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By Perry DeCory

MISSION — The new radio station—KOYA Radio 88.1 FM—will broadcast at 51,000 watts on a 502 ft tower and is an educational station, meaning it will not be competing with other stations for advertising commercials.

Operating under an eclectic format, one of the planned programming features include “Monday Night Live,” a program dedicated to providing live on-air performances by local artists of all genres.

As of this date, since I am coordinating everything, I will be the station manager. The first official broadcast will be on February 24, 2011, with no specific time announced, just yet.

On the day of the first broadcast, I hope to have a blessing ceremony and some songs in honor of six people who were instrumental during the creation process in getting the project off the ground. They are: President Rodney Bordeaux, Business Manager Rose Cordier, Sheri Knox, the late Thelma Black Crow-Amiotte, and Bill Stands.

The Tribe put up $267,143.14 toward the cost of equipment and that has been paid; equipment is arriving daily. In the very near future, we will begin applying for any grants that are geared toward radio operations.

The new radio station will be located in two places: One is the studio and that will be in the basement under Tribal Utilities Commission at the old Mission medical clinic on Main Street in Mission. Second is the tower, located 3.3 miles east of Rosebud toward six-mile corner.

Again, we are not competing for business commercials so the advantages over KINI Radio (another local station owned by the Jesuit community), are like this: KINI accepts commercial advertising and is limited in receiving grants that we may qualify for. KINI is not an educational channel as determined by the FCC.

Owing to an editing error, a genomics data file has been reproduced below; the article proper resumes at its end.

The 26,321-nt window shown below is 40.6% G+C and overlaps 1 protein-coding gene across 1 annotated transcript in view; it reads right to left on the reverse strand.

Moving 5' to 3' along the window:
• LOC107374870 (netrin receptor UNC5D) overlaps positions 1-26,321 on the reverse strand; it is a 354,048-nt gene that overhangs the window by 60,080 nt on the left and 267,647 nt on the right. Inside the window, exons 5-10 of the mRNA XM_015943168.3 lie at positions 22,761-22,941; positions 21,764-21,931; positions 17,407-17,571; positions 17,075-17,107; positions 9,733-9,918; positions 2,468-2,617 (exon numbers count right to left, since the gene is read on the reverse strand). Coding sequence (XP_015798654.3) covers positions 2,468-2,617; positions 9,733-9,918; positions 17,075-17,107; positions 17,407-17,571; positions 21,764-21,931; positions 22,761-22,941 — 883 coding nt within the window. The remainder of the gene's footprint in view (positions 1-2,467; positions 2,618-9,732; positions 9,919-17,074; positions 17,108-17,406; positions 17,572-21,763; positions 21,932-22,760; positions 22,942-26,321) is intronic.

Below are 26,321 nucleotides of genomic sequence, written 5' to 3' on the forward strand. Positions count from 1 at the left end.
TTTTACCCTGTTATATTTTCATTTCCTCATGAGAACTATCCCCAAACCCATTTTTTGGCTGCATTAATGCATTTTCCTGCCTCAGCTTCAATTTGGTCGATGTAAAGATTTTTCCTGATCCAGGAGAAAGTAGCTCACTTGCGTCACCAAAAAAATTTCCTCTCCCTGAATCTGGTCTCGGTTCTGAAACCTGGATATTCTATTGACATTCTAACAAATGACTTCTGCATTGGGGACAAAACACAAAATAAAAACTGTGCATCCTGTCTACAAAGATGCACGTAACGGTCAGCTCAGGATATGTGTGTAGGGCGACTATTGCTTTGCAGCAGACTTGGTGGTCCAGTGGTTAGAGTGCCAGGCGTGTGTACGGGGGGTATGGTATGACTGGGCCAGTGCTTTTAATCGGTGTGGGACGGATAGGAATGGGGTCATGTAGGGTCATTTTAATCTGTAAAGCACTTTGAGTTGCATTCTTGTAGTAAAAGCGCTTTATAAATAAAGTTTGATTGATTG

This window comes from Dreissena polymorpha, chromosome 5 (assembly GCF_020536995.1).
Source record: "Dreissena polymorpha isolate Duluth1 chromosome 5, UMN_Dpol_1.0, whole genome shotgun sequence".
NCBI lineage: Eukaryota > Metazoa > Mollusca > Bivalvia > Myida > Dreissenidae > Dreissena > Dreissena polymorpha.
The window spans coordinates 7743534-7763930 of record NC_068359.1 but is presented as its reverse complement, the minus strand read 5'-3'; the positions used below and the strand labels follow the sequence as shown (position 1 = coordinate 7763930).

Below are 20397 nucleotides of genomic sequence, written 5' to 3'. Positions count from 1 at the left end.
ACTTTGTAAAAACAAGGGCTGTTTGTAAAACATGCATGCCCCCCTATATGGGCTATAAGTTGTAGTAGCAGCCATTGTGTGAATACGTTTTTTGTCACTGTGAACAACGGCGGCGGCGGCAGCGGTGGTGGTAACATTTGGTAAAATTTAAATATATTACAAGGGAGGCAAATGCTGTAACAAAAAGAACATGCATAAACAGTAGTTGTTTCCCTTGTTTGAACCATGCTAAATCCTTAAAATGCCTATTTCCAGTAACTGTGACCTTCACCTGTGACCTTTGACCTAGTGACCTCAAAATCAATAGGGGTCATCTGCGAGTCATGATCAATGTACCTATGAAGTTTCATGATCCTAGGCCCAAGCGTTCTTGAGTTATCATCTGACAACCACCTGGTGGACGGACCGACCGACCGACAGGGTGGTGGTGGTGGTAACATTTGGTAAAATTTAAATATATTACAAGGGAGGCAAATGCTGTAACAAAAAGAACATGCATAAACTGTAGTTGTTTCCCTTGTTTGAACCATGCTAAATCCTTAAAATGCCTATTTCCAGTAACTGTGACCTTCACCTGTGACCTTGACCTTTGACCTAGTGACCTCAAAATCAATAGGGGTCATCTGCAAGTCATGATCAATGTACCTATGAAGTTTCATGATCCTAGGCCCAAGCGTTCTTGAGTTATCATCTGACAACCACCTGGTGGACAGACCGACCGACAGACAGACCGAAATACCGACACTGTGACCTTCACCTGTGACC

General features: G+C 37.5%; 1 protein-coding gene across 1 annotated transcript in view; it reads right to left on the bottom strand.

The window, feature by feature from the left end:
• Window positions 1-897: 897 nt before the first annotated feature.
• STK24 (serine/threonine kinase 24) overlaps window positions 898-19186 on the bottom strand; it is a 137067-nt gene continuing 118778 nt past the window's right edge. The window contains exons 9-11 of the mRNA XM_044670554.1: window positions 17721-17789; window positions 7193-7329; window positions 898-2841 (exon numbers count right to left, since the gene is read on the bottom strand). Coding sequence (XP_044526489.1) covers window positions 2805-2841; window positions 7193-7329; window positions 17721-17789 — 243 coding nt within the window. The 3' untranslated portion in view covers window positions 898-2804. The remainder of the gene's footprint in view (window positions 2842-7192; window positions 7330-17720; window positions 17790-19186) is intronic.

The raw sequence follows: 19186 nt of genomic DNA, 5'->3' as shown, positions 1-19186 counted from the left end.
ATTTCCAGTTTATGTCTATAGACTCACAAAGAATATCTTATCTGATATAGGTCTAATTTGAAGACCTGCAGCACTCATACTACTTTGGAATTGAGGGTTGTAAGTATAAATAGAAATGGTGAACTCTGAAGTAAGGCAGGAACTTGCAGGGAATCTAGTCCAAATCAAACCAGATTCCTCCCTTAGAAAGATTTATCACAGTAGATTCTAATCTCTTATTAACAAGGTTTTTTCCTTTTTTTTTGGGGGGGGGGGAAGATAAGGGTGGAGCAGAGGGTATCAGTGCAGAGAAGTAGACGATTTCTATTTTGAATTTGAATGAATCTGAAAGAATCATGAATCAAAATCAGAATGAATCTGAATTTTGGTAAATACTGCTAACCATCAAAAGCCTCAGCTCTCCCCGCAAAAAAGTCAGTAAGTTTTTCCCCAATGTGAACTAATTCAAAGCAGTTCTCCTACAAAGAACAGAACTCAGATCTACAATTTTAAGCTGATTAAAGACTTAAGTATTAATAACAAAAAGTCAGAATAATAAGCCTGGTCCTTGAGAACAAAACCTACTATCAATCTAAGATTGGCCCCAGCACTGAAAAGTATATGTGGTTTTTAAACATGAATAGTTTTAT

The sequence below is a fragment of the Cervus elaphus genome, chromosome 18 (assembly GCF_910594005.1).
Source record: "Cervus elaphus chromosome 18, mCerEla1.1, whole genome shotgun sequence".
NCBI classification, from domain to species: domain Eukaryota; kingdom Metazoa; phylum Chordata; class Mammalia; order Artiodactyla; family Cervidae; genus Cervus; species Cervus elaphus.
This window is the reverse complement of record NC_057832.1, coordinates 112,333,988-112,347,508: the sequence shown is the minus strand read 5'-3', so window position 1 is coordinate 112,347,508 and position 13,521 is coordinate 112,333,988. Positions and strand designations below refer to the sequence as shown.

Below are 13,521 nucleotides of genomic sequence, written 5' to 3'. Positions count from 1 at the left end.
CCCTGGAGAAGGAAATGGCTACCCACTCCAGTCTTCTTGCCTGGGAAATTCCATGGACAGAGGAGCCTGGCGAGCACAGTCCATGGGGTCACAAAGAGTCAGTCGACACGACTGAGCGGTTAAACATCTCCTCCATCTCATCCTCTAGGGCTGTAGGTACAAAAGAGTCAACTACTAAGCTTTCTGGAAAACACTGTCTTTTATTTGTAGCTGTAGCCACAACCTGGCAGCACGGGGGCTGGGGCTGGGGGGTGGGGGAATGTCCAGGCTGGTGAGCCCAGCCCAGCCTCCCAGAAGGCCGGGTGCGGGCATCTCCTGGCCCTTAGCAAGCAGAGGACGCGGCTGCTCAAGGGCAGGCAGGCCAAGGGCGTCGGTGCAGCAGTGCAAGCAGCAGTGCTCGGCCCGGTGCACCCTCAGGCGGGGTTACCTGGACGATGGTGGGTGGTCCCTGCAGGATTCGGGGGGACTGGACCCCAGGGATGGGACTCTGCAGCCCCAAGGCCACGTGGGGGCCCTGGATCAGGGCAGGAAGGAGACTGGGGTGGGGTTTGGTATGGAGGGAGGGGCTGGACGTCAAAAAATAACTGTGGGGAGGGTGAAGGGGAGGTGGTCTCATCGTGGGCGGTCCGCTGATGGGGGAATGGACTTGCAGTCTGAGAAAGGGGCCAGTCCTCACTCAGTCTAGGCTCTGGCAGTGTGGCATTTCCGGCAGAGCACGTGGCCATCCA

We are hoping contributions and donations will be plentiful in order to keep operating the station on a daily basis, and may be touch 'n' go in the beginning. Radio spots will be called "sponsorships” or “contributions from,” but no rate sheets for seconds or minutes like commercial radio.

However, grants will be a major factor in the station’s longevity, and our grant hunting team is out in full force.

So, tune in and turn on, KOYA 88.1 FM—the New Voice in Lakota Country—is here!

Editor’s Note: Perry DeCory was quickly named first station manager of KOYA-FM after giving an impassioned speech last week before members of the Rosebud Sioux Tribal Council. He is also editor of Sicangu Eyapaha, a periodical published under the tribal administration.


I'm traveling through the states and on my way towards Wall, S.D. I got to listen to this radio station KOYA-FM 88.1. The deejay was not the standard polished radio personality, but I enjoyed the raw delivery of his announcements and comments on upcoming songs. And the song selection was not the standard "Top 40" playlist that are heard all over the country. I thoroughly enjoyed my listening experience and found myself wishing I could get a podcast or receive the broadcast streaming over the internet. Keep it up folks. You are a gem of the airways!

I look forward to a streamcast over the Internet as I live in New Mexico but have many friends and family that live near or on the Rosebud. Glad to hear your station is up and running.

Hey, Perry, my cuz ... why don't you start little segments like, "Throwback Thursday," "Funky Fridays," "Tradish Tuesdays," "Moody Mondays," "Wacky Wednesdays," and play music that goes with each category? That would be fun. Do a trial and let me know ... love ya. (Still waiting for my KOYA jacket, lol.) Love ya, Taffy

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